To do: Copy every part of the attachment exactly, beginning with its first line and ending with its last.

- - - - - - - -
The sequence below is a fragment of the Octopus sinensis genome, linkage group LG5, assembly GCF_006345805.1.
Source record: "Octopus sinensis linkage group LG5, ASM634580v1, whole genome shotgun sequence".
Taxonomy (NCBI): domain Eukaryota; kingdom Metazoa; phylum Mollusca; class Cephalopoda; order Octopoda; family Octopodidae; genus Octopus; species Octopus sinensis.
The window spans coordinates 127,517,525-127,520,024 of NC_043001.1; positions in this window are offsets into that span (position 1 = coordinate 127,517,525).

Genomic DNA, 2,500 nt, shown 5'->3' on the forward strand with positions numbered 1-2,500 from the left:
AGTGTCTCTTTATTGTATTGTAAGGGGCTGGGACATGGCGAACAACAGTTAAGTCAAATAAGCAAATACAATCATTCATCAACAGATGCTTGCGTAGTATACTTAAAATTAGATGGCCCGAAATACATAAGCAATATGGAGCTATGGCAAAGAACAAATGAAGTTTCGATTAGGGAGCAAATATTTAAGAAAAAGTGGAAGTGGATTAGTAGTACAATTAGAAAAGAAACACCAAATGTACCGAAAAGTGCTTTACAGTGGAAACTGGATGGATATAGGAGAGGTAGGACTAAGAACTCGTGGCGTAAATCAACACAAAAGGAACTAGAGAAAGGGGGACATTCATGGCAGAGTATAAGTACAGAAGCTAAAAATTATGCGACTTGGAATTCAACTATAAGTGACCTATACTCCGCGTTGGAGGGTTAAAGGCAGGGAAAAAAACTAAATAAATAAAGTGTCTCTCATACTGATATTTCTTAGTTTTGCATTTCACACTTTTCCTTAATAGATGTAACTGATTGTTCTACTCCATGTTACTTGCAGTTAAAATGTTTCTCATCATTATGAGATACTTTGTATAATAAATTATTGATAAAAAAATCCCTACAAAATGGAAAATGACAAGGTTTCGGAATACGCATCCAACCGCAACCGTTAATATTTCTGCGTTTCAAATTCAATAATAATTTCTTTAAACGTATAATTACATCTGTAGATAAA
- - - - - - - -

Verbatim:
The sequence below is a fragment of the Octopus sinensis genome, linkage group LG5, assembly GCF_006345805.1.
Source record: "Octopus sinensis linkage group LG5, ASM634580v1, whole genome shotgun sequence".
Taxonomy (NCBI): domain Eukaryota; kingdom Metazoa; phylum Mollusca; class Cephalopoda; order Octopoda; family Octopodidae; genus Octopus; species Octopus sinensis.
The window spans coordinates 127,517,525-127,520,024 of NC_043001.1; positions in this window are offsets into that span (position 1 = coordinate 127,517,525).

Genomic DNA, 2,500 nt, shown 5'->3' on the forward strand with positions numbered 1-2,500 from the left:
AGTGTCTCTTTATTGTATTGTAAGGGGCTGGGACATGGCGAACAACAGTTAAGTCAAATAAGCAAATACAATCATTCATCAACAGATGCTTGCGTAGTATACTTAAAATTAGATGGCCCGAAATACATAAGCAATATGGAGCTATGGCAAAGAACAAATGAAGTTTCGATTAGGGAGCAAATATTTAAGAAAAAGTGGAAGTGGATTAGTAGTACAATTAGAAAAGAAACACCAAATGTACCGAAAAGTGCTTTACAGTGGAAACTGGATGGATATAGGAGAGGTAGGACTAAGAACTCGTGGCGTAAATCAACACAAAAGGAACTAGAGAAAGGGGGACATTCATGGCAGAGTATAAGTACAGAAGCTAAAAATTATGCGACTTGGAATTCAACTATAAGTGACCTATACTCCGCGTTGGAGGGTTAAAGGCAGGGAAAAAAACTAAATAAATAAAGTGTCTCTCATACTGATATTTCTTAGTTTTGCATTTCACACTTTTCCTTAATAGATGTAACTGATTGTTCTACTCCATGTTACTTGCAGTTAAAATGTTTCTCATCATTATGAGATACTTTGTATAATAAATTATTGATAAAAAAATCCCTACAAAATGGAAAATGACAAGGTTTCGGAATACGCATCCAACCGCAACCGTTAATATTTCTGCGTTTCAAATTCAATAATAATTTCTTTAAACGTATAATTACATCTGTAGATAAA